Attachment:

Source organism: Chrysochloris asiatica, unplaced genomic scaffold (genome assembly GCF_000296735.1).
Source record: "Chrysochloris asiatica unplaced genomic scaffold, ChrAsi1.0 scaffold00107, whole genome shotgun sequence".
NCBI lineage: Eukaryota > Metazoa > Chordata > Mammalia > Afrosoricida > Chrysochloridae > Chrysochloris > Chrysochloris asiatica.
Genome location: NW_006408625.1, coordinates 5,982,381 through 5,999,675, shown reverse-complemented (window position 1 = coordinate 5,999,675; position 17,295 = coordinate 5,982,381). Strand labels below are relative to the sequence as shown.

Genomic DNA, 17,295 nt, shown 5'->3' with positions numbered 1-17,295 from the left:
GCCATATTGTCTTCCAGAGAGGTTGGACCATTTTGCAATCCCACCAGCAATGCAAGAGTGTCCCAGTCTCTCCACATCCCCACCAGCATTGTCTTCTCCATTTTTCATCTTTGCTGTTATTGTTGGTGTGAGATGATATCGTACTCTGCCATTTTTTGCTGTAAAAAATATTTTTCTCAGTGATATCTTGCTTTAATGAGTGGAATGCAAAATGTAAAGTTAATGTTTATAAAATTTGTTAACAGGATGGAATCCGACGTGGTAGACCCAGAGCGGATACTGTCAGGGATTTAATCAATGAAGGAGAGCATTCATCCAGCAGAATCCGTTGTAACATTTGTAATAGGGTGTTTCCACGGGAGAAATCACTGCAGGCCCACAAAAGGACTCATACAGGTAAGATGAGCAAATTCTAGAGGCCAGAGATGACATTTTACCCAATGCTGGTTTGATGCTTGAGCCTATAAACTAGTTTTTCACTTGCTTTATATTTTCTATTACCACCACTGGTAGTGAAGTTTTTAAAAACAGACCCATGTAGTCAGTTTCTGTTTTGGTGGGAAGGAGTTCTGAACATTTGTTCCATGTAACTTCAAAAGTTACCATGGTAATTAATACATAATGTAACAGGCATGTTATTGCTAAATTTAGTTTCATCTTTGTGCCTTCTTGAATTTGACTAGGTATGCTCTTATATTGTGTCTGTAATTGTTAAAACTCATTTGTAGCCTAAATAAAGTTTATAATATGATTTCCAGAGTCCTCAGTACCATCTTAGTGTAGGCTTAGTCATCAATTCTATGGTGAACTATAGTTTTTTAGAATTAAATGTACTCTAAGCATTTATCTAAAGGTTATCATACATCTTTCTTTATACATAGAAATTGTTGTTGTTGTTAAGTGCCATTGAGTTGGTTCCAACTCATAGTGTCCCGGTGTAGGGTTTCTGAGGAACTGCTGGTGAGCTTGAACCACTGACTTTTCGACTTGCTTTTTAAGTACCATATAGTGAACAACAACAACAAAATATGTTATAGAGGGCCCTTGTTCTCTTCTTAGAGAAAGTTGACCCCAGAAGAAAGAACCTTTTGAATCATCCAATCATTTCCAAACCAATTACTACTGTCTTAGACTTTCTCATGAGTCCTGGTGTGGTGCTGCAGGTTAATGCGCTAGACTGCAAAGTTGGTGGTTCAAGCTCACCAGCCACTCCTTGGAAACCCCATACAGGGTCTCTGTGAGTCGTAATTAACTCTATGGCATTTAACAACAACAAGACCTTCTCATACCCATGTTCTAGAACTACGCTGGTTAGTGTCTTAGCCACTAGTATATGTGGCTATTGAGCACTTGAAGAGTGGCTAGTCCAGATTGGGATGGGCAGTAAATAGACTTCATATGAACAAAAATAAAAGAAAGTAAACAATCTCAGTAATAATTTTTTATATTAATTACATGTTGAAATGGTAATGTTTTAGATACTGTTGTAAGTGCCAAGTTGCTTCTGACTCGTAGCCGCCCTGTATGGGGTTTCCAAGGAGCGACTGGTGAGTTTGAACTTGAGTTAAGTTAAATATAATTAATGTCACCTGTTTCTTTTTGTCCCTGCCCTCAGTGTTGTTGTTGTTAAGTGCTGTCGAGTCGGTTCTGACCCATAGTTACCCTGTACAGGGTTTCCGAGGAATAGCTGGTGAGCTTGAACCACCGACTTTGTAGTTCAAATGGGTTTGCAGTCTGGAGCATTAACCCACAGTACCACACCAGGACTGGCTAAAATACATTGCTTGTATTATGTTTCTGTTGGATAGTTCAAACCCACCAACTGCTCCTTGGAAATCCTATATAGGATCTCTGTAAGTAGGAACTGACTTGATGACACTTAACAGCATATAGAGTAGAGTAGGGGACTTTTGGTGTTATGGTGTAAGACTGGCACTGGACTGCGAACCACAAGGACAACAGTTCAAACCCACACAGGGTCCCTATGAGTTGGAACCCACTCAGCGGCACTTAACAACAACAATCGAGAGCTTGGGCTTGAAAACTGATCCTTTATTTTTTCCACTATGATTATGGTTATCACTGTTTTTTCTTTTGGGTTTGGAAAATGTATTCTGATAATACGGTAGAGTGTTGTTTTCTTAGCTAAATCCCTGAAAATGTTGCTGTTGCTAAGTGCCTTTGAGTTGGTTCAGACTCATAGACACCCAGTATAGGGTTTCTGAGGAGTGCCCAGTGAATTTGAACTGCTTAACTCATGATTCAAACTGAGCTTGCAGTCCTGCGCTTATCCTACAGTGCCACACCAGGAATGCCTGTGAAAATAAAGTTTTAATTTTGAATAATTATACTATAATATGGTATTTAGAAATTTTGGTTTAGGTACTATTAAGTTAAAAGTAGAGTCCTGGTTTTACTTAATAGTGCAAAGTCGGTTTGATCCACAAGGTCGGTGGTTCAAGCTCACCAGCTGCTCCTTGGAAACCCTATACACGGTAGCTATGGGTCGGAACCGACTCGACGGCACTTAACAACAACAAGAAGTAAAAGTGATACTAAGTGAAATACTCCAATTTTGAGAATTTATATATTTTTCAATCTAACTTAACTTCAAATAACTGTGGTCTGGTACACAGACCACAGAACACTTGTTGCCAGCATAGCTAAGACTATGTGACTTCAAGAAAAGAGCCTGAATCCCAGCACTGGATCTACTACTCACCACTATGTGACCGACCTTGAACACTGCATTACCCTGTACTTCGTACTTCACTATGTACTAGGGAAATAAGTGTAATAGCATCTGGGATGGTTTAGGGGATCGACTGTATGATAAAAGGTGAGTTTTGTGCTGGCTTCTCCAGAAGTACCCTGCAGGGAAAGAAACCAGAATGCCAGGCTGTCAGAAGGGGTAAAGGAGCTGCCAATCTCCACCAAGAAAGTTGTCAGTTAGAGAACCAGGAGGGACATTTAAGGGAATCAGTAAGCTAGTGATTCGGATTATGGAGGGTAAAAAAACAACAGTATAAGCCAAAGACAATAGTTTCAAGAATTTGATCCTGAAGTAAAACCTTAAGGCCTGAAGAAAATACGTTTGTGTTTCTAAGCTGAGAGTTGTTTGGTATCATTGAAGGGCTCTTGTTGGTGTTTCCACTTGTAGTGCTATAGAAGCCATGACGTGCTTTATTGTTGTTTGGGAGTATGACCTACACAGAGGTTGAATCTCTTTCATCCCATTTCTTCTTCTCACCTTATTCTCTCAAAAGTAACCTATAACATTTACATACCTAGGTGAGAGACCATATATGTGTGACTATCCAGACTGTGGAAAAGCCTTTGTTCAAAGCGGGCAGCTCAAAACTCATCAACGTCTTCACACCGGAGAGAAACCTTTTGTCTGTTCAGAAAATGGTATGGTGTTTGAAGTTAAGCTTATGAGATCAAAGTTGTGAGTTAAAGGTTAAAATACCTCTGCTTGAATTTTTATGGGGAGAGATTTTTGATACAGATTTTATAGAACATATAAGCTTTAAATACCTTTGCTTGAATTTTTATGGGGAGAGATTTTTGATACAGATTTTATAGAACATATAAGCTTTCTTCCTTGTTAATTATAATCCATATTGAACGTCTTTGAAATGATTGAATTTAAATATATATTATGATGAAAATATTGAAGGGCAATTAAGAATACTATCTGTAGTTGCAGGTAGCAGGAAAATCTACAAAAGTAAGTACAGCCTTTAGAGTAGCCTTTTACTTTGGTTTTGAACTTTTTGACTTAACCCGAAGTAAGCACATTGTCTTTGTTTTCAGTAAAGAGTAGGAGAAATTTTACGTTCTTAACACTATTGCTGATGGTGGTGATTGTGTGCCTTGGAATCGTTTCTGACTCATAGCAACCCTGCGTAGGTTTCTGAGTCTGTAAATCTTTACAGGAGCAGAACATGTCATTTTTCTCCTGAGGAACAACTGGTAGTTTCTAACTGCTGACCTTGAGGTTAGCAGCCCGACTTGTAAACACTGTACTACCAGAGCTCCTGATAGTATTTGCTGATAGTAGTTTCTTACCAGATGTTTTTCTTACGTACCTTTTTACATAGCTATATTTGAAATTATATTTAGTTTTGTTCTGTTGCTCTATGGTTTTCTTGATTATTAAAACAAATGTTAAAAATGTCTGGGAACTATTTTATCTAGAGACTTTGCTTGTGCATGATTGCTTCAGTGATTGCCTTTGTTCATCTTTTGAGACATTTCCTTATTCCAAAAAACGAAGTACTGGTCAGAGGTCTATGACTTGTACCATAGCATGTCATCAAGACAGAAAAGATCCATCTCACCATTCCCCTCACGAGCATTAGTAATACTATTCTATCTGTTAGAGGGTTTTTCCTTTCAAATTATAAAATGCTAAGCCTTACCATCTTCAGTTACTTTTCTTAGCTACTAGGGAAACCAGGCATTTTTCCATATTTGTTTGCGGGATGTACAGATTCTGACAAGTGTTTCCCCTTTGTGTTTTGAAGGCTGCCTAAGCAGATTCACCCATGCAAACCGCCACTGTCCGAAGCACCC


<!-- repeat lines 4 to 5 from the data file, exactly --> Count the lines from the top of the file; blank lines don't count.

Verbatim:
Genome location: NW_006408625.1, coordinates 5,982,381 through 5,999,675, shown reverse-complemented (window position 1 = coordinate 5,999,675; position 17,295 = coordinate 5,982,381). Strand labels below are relative to the sequence as shown.

Genomic DNA, 17,295 nt, shown 5'->3' with positions numbered 1-17,295 from the left: